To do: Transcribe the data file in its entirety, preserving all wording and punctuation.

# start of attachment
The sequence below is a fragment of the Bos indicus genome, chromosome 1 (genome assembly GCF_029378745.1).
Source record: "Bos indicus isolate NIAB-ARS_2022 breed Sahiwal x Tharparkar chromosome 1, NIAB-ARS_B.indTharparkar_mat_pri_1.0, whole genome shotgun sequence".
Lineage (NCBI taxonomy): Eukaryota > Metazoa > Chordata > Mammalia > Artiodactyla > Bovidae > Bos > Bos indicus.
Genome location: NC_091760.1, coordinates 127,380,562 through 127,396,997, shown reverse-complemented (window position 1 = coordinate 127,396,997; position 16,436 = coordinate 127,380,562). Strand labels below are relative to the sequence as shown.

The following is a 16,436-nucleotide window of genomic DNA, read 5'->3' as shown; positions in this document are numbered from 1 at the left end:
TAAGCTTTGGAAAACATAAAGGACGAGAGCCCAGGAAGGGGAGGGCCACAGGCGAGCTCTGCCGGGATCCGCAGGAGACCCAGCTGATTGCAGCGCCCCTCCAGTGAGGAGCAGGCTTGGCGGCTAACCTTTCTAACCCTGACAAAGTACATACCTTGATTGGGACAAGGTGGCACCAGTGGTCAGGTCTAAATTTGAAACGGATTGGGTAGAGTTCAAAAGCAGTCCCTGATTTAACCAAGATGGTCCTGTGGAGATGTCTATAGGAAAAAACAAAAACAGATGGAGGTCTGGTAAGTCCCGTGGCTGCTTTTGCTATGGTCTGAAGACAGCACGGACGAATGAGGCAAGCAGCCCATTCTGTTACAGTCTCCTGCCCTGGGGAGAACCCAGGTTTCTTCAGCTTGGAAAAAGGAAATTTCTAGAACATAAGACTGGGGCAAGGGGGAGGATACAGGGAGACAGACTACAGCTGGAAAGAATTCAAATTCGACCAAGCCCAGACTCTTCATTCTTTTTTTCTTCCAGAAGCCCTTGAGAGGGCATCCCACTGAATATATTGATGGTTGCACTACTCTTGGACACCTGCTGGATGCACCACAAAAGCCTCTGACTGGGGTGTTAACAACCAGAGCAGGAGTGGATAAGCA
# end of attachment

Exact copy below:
The sequence below is a fragment of the Bos indicus genome, chromosome 1 (genome assembly GCF_029378745.1).
Source record: "Bos indicus isolate NIAB-ARS_2022 breed Sahiwal x Tharparkar chromosome 1, NIAB-ARS_B.indTharparkar_mat_pri_1.0, whole genome shotgun sequence".
Lineage (NCBI taxonomy): Eukaryota > Metazoa > Chordata > Mammalia > Artiodactyla > Bovidae > Bos > Bos indicus.
Genome location: NC_091760.1, coordinates 127,380,562 through 127,396,997, shown reverse-complemented (window position 1 = coordinate 127,396,997; position 16,436 = coordinate 127,380,562). Strand labels below are relative to the sequence as shown.

The following is a 16,436-nucleotide window of genomic DNA, read 5'->3' as shown; positions in this document are numbered from 1 at the left end:
TAAGCTTTGGAAAACATAAAGGACGAGAGCCCAGGAAGGGGAGGGCCACAGGCGAGCTCTGCCGGGATCCGCAGGAGACCCAGCTGATTGCAGCGCCCCTCCAGTGAGGAGCAGGCTTGGCGGCTAACCTTTCTAACCCTGACAAAGTACATACCTTGATTGGGACAAGGTGGCACCAGTGGTCAGGTCTAAATTTGAAACGGATTGGGTAGAGTTCAAAAGCAGTCCCTGATTTAACCAAGATGGTCCTGTGGAGATGTCTATAGGAAAAAACAAAAACAGATGGAGGTCTGGTAAGTCCCGTGGCTGCTTTTGCTATGGTCTGAAGACAGCACGGACGAATGAGGCAAGCAGCCCATTCTGTTACAGTCTCCTGCCCTGGGGAGAACCCAGGTTTCTTCAGCTTGGAAAAAGGAAATTTCTAGAACATAAGACTGGGGCAAGGGGGAGGATACAGGGAGACAGACTACAGCTGGAAAGAATTCAAATTCGACCAAGCCCAGACTCTTCATTCTTTTTTTCTTCCAGAAGCCCTTGAGAGGGCATCCCACTGAATATATTGATGGTTGCACTACTCTTGGACACCTGCTGGATGCACCACAAAAGCCTCTGACTGGGGTGTTAACAACCAGAGCAGGAGTGGATAAGCA